Risks in personal health may be reduced by primary prevention actions that decrease early causes of illness or by secondary prevention actions after a person has clearly measured clinical signs or symptoms recognized as risk factors. Tertiary prevention (medical) reduces the negative impact of an already established disease by restoring function and reducing disease-related complications. Ethical medical practice requires careful discussion of risk factors with individual patients to obtain informed consent for secondary and tertiary prevention efforts, whereas public health efforts in primary prevention require education of the entire population at risk. In each case, careful communication about risk factors, likely outcomes and certainty must distinguish between causal events that must be decreased and associated events that may be merely consequences rather than causes.

Economic risk

Insight

The central insight in the methodology for incorporating economic risks arise from the realization of the fact that however manifold and diverse might be the causes, or factors, of risks around a specific project or business (for instance, the hike in the price for raw materials, the lapsing of deadlines for construction of a new operating facility, disruptions in a production process, emergence of a serious competitor on the market, the loss of key personnel, the change of a political regime, natural contingencies, etc.), all of these are ultimately manifested under only two guises. According to CCF Conception the economic risk consists in that: "Actual positive conventional cash flows (income, inflows) turn out to be less than expected AND / OR Actual negative conventional cash flows (expenditures, outflows) turn out to be larger than expected (in absolute terms)".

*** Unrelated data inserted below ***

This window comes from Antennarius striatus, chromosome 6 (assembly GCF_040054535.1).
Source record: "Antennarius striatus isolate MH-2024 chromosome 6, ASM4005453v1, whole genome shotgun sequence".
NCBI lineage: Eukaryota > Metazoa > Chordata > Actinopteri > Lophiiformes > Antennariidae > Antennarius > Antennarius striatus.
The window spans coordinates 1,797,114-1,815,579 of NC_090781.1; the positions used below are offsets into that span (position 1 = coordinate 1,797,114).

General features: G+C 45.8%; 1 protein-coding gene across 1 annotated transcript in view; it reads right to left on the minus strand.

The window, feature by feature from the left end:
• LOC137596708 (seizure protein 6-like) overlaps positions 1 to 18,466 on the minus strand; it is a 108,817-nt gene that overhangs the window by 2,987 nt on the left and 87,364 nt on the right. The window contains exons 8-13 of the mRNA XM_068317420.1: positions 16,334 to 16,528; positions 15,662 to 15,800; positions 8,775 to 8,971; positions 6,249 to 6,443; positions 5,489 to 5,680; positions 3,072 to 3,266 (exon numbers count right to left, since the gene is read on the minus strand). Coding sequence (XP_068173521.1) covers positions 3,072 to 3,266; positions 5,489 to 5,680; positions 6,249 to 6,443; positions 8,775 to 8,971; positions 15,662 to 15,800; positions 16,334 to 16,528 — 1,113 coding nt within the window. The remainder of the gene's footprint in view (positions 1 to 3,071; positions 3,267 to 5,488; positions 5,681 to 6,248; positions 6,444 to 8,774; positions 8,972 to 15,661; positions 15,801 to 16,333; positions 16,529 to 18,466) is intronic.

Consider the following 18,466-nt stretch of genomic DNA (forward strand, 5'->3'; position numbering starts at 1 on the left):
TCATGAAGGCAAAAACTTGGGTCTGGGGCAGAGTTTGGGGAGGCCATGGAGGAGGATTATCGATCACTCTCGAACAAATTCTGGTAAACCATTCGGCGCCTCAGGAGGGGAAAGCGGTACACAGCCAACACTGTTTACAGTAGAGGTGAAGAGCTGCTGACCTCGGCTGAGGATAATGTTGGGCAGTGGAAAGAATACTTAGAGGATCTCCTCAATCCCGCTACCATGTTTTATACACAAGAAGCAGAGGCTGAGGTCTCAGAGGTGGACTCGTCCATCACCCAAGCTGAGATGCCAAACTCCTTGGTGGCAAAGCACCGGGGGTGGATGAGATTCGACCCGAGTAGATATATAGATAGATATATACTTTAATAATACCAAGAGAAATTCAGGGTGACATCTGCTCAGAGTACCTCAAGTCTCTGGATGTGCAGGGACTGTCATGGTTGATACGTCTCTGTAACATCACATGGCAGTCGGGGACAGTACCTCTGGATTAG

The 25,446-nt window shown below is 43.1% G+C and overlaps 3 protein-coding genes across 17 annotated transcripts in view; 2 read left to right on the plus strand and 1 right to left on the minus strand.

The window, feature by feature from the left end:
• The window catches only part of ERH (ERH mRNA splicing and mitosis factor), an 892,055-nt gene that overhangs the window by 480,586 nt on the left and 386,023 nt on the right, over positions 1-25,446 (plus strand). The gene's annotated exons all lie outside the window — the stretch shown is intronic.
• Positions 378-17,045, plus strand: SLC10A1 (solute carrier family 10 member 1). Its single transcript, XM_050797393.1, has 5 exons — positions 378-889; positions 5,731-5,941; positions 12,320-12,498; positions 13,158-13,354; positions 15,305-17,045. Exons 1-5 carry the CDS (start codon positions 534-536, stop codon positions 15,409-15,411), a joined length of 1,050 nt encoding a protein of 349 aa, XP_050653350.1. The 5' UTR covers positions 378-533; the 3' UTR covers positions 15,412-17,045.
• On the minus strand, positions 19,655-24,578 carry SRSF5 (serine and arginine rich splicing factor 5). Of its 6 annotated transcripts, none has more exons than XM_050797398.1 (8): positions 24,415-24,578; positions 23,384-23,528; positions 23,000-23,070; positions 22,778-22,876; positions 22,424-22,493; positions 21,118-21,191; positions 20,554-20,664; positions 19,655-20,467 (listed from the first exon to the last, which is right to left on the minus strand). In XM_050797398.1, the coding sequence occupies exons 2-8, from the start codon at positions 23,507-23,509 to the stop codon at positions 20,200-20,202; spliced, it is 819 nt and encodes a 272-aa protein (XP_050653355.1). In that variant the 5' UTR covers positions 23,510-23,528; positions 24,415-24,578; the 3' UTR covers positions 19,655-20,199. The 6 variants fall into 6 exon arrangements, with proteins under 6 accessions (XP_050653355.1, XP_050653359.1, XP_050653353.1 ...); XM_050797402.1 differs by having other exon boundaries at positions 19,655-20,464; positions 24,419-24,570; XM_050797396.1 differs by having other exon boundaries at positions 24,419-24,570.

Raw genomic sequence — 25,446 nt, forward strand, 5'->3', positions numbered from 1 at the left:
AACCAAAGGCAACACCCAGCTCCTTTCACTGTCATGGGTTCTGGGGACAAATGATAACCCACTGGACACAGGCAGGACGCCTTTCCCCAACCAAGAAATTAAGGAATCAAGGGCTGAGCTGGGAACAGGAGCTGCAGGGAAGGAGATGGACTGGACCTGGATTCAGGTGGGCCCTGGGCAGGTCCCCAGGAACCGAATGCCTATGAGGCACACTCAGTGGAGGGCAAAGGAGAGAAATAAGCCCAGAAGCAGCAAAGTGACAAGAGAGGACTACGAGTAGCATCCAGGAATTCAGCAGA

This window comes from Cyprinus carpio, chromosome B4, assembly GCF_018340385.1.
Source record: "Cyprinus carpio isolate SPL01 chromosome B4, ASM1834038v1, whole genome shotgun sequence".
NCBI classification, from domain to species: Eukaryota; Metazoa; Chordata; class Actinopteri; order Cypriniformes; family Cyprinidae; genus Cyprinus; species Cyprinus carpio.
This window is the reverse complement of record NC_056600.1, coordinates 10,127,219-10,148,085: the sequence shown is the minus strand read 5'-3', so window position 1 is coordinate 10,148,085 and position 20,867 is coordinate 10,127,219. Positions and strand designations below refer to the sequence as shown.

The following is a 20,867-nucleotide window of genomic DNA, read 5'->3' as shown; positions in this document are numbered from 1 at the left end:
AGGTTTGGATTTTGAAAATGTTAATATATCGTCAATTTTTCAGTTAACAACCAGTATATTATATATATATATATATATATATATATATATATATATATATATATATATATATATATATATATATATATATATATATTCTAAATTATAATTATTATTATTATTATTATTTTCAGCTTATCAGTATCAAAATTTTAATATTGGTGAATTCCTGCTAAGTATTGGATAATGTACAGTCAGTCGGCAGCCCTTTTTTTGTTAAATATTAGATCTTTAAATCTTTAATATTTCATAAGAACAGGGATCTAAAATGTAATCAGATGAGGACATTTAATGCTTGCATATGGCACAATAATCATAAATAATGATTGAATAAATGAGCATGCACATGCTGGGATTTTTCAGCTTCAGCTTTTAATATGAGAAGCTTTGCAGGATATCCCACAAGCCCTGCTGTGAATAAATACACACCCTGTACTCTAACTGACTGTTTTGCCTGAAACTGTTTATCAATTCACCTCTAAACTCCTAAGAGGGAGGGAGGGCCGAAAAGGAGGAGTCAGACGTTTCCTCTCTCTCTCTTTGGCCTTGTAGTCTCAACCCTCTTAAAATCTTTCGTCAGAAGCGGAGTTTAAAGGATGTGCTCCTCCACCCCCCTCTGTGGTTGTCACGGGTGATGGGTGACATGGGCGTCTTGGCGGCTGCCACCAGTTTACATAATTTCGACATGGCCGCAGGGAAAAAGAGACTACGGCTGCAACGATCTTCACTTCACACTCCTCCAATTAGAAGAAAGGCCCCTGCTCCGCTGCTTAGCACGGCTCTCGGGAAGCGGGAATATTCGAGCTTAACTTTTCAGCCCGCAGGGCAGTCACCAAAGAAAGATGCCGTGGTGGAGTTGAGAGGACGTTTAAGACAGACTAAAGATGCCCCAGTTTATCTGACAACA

Such lucid and unambiguous conceptual treatment of such a complex and multi-faceted notion as the economic risk emphasizes the very core of the question. The "economic risk is not an abstract ‘uncertainty’ or ‘possibility of failure’ or changeableness (variability) of the outcome… The economic risk – is a monetary amount which might be under-collected and/or over-paid." Just as in music, one must use musical notes and staves—not alphabet letters or colors—to render a melody, in describing economic risk, we must ultimately operate with monetary units and not with the percentages of discount rates, magnitudes of volatility or anything else. (See )

In business

Means of assessing risk vary widely between professions. Indeed, they may define these professions; for example, a doctor manages medical risk, while a civil engineer manages risk of structural failure. A professional code of ethics is usually focused on risk assessment and mitigation (by the professional on behalf of client, public, society or life in general).